Setting-up packaging manufacturing machines involves two expenses that you, the packaging buyer, must pay for: skilled labor and machine time.
Very skilled experts are required for things like calibration and color matching. They have to perform test-runs to make sure that everything is functioning properly and that what comes out on the other end will be exactly what the customer expects. Color matching is often a difficult area (making sure the color is the same as what the client wanted based on the “proof” or prototype that they had “signed-off” on.) This process can take anywhere from 1-3 hours and beyond. And depending upon how fancy or elaborate your packaging is (lots of exterior embellishments or structural enhancements) the time it takes to “set-up” will be longer, more involved and cost you more.
Set-up fees in packaging are almost always included in the unit cost. In other words, they are not a separate item listed on the packaging price quote the way tooling is. Although set-up fees are linked closely with tooling costs. For example, the cutting die tooling made for you has to be mounted onto the cutting machine and tested. Likewise for the printing plates, foil stamp die and/or embossing die tooling, they all have to be mounted, positioned and tested. Those are all set-up costs.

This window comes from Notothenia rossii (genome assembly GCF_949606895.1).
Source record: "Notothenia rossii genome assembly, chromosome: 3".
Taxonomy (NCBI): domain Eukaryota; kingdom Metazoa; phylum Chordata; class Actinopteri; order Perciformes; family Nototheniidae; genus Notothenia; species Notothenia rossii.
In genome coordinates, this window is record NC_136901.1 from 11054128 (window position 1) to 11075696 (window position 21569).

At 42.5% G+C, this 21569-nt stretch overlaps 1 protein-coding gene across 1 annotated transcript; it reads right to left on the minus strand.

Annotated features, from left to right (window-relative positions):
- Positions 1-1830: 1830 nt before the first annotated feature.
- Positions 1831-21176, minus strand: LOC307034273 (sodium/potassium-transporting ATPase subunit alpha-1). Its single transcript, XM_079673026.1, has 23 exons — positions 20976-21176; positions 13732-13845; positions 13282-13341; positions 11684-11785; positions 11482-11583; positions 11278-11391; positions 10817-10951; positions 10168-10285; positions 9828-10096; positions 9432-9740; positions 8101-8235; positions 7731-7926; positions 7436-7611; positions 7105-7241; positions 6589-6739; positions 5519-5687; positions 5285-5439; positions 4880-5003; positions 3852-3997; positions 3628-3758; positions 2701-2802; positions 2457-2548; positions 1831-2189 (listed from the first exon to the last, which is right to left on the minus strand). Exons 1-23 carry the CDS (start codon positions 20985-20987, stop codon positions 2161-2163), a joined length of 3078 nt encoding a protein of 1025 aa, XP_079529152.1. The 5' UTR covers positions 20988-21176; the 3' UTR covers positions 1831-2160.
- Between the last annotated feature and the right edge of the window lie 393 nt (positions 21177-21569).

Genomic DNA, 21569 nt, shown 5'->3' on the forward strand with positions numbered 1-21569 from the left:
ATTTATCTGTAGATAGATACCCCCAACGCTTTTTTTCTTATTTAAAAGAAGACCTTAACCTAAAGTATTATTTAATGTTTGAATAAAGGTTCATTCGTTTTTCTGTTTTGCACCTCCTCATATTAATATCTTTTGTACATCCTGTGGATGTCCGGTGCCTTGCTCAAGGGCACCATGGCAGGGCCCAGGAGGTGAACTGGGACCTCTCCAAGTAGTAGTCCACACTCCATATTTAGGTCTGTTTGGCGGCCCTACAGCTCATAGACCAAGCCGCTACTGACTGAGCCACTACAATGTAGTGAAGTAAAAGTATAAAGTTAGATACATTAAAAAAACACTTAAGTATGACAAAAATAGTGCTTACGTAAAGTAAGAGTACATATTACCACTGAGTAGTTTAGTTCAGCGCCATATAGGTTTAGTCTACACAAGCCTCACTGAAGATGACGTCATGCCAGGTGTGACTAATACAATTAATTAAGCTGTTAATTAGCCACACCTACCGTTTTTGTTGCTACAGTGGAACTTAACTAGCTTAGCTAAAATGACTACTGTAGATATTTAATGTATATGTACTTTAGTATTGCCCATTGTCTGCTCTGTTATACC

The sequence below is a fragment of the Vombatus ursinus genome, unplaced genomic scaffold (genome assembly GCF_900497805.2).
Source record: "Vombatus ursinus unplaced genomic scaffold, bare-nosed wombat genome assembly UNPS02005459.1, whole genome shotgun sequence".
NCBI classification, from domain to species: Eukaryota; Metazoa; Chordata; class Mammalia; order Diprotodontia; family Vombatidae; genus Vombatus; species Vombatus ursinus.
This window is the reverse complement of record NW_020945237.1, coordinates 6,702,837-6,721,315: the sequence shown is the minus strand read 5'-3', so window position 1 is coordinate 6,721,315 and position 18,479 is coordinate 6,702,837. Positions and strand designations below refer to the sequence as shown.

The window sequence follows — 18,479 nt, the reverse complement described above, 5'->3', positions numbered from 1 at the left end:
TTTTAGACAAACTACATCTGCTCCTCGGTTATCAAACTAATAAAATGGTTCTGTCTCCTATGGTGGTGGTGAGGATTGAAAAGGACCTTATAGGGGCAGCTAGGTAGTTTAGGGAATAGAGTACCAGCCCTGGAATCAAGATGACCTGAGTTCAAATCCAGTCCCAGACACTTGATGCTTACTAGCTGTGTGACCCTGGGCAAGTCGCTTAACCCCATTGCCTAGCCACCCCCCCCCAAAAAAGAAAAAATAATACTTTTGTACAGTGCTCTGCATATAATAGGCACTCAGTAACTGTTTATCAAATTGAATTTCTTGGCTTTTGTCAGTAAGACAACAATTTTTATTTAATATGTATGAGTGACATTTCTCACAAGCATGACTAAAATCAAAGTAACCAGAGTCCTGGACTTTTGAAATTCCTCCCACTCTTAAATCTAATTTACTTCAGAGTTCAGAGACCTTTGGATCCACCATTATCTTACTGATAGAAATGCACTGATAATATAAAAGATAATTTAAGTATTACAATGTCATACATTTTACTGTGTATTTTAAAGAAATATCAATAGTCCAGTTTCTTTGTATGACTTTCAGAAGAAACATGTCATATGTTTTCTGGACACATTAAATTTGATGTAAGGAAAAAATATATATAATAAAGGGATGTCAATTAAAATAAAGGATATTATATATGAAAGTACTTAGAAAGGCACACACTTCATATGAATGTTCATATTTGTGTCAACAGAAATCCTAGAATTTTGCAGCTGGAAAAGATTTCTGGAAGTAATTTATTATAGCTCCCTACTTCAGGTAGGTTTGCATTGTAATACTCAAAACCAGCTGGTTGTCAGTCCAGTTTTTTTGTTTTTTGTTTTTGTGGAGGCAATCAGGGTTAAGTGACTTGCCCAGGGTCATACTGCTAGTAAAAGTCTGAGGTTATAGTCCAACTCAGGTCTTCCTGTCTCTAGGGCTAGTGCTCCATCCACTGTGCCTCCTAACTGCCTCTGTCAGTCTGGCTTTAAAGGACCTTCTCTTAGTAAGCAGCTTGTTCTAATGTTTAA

It isn’t just a case of “pressing start” and then “pressing stop”. Unfortunately these sophisticated machines can be finicky and challenging. There are so many variables that go into customized packaging.
Imagine a company that manufactures a product, the same product, over and over again. How about cotton swabs for example? This company’s machines would be perfectly tweaked and calibrated to consistently pump out millions and millions of the exact same cotton swabs everyday. The margin for error is so much less than for a company that produces different products from day to day, as is in the world of custom packaging.
You, as the packaging buyer, may consider these more of “cost of doing business” expenses for the manufacturer and you’d be correct. But there may be times when this expense is an extra itemized addition to your price quote. If that’s the case, I hope that this short article sheds some light on what that means.